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Mon Apr 22, 2013, 10:36 AM

Christianity and the pressure to believe

My ten-year old son, Joey, announced to me a while back that he is atheist. When he said that, it made me a little uncomfortable. For some reason, it feels a little different to me to hear a kid say “I’m atheist” rather than just “I don’t believe in god.” I’m not exactly sure why; maybe it’s the applying a label to oneself. I really don’t believe that kids this young are old enough, mature enough, or worldly enough to apply any sort of label like that to themselves – mainly because I’m not convinced they really understand what it means.

--snip--

So when Joey recently confessed that talking about god makes him uncomfortable, I was curious. I asked him in what context – at home? At school? He said at school. Often his friends talk about god and church and it makes him uncomfortable. He feels like the odd man out, and suddenly he’s not sure what he believes. I’m glad he’s questioning things, I really am. But it’s made me realize that it’s possible that he (or any of my kids) might eventually adopt Christianity out of a sense of peer pressure – in order to fit in. Because we live in the Bible Belt of Southern California – it’s a very conservative, predominantly Christian, right wing community. At their tender young ages, a couple of my kids have already been told by their friends that it’s a sin to not believe in god, and that they will go to hell. That pisses me off.

--snip--

I think religion and matters of faith should be matters for adults to contemplate. Most adults wouldn’t think about inculcating their children with particular political party agendas, because we, for the most part, accept that political beliefs are beyond children’s understanding, and it would be ridiculous to pressure a child to identify him or herself as Republican or Democrat. And yet, it’s a completely different story with religion. I’ve never understood how Christian adults rejoice when a child “chooses” god, or “accepts” Jesus Christ. Those children have been spoon-fed those beliefs from the time they were babies; there was never any choice in the matter.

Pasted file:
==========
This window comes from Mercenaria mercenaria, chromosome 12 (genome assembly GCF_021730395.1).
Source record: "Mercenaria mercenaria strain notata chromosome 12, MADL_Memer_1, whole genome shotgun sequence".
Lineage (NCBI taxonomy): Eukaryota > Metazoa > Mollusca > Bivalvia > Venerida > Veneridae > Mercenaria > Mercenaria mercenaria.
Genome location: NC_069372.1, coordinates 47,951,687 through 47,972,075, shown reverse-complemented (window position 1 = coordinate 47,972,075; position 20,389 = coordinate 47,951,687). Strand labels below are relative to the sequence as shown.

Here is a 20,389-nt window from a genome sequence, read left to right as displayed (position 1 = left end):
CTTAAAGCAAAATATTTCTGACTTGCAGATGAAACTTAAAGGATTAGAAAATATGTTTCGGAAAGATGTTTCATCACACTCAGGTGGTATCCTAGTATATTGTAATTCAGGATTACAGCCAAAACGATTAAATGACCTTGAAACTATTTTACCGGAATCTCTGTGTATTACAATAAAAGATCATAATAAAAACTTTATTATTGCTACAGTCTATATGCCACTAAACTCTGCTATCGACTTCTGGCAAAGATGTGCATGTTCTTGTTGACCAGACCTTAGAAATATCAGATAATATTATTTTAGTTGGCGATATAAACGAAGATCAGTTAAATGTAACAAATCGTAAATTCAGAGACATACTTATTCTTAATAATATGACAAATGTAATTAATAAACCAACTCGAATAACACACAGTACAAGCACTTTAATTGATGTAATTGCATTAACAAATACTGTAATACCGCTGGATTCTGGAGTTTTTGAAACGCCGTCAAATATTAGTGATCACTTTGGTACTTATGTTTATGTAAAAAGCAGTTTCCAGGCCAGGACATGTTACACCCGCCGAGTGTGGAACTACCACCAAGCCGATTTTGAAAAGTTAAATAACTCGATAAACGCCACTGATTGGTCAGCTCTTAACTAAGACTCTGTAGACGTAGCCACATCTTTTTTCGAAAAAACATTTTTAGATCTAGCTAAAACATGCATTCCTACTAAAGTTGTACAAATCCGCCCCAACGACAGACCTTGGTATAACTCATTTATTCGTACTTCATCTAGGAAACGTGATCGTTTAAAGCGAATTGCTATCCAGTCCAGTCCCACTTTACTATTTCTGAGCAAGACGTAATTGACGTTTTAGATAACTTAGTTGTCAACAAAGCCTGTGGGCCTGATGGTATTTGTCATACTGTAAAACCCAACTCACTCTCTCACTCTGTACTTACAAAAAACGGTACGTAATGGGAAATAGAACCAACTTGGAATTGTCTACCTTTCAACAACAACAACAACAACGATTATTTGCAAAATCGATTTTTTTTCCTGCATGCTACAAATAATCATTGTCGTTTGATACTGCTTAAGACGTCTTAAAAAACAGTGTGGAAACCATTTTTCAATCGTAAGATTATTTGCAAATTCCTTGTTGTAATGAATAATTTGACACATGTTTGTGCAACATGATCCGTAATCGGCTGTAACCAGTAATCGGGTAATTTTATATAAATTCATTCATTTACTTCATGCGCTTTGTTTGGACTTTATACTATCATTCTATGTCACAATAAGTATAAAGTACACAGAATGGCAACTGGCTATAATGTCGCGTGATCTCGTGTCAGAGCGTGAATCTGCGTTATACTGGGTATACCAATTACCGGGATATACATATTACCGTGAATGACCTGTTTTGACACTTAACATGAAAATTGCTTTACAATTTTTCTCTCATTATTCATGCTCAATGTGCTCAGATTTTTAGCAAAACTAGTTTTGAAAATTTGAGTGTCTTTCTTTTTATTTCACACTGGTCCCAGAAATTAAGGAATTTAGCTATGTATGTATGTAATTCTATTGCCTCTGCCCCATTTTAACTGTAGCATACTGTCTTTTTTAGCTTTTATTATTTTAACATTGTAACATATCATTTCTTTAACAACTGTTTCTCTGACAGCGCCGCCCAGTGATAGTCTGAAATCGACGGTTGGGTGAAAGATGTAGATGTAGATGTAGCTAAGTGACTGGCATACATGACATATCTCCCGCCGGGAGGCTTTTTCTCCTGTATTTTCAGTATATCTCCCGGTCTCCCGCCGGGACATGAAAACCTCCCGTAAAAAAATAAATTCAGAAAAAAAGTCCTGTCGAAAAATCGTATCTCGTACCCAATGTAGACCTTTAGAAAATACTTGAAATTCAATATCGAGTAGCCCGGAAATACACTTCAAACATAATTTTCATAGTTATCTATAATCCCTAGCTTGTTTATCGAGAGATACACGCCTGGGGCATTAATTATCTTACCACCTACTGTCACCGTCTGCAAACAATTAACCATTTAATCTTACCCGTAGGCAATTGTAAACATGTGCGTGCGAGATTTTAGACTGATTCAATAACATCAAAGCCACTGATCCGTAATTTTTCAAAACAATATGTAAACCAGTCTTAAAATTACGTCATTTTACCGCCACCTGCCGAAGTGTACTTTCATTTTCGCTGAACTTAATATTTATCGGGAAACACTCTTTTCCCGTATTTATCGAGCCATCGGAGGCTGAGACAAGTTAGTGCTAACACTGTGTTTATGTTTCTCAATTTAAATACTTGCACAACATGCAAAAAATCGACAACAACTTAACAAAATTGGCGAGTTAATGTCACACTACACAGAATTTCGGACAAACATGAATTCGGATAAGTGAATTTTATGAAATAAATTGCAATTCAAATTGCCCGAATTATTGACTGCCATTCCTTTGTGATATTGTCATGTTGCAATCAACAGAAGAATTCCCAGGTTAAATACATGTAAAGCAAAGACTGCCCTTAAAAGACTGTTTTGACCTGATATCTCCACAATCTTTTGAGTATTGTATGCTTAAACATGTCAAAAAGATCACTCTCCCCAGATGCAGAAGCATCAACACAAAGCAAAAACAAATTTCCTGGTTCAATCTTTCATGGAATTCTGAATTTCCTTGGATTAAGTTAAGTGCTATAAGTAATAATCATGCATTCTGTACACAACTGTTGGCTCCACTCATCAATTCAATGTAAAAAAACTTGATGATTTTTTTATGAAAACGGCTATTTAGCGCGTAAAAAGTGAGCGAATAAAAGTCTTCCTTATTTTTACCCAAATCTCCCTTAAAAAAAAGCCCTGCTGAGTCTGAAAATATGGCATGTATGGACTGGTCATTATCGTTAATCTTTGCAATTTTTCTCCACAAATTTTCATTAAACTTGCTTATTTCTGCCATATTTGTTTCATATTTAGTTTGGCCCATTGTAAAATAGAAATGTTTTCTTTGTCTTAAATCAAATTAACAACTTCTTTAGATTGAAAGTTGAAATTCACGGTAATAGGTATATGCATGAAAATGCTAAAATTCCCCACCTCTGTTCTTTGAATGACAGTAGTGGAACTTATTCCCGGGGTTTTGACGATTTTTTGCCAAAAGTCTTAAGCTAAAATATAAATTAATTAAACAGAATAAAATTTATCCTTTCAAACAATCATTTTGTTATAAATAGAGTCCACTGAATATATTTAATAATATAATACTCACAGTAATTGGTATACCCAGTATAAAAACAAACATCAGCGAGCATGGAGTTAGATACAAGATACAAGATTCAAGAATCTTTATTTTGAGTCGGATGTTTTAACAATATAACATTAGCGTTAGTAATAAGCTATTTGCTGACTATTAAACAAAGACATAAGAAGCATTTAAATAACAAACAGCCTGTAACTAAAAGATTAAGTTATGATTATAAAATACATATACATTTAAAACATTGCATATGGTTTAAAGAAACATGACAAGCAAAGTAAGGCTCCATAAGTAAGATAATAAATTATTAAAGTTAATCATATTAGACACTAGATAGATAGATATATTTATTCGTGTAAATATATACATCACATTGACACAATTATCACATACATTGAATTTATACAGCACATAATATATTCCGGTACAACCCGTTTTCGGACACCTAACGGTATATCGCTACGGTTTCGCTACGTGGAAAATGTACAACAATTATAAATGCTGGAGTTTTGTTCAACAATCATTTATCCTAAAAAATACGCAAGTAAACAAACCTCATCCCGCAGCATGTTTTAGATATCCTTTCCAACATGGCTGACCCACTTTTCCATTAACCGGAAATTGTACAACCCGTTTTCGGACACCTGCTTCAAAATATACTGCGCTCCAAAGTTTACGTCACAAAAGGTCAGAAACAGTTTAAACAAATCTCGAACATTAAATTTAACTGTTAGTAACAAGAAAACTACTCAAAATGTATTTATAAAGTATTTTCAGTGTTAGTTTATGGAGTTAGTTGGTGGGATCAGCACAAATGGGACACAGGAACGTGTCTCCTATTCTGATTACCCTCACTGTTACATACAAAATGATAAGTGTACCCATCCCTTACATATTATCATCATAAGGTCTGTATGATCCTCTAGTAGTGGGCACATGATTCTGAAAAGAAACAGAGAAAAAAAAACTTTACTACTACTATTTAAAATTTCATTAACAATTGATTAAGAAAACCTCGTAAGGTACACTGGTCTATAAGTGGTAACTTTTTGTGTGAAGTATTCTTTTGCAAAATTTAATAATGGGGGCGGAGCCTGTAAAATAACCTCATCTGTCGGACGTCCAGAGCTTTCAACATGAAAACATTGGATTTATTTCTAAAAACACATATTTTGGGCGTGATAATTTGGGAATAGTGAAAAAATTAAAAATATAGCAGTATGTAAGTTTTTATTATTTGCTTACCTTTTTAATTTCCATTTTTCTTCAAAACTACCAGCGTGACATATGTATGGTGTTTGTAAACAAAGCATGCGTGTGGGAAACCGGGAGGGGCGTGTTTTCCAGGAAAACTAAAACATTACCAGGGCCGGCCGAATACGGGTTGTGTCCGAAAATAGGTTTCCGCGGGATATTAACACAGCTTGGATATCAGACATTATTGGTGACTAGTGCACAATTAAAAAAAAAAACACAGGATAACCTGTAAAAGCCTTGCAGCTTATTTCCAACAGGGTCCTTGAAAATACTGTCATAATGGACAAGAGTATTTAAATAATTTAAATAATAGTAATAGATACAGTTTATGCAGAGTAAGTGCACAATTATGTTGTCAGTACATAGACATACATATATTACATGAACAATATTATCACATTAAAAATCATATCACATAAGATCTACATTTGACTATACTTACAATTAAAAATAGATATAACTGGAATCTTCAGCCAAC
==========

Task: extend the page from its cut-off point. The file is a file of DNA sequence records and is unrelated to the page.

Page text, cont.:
It’s a confusing time for Joey. He’s on the cusp of adolescence, so maybe his beginning to question a lot of things is to be expected. When we had this conversation with him recently, I told him that the things his friends say about god are only things their parents and their churches have told them to believe, and that doesn’t make them true. We told him that he doesn’t have to decide anything right now about god or anything else. We told him that he has his whole life to think about it, and he may never decide, and that’s okay.

http://parentingbeyondbelief.com/parents/?p=628


I urge the reader to follow the link and read the entire post for better context and understanding.

One part that stands out to me is this...

I’ve never understood how Christian adults rejoice when a child “chooses” god, or “accepts” Jesus Christ. Those children have been spoon-fed those beliefs from the time they were babies; there was never any choice in the matter.
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I told him that the things his friends say about god are only things their parents and their churches have told them to believe, and that doesn’t make them true.


...and drives home a point I frequently try to make; that children who are indoctrinated into religion and told to believe or they will be punished in some way, is child abuse.

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Response to cleanhippie (Original post)

Mon Apr 22, 2013, 10:52 AM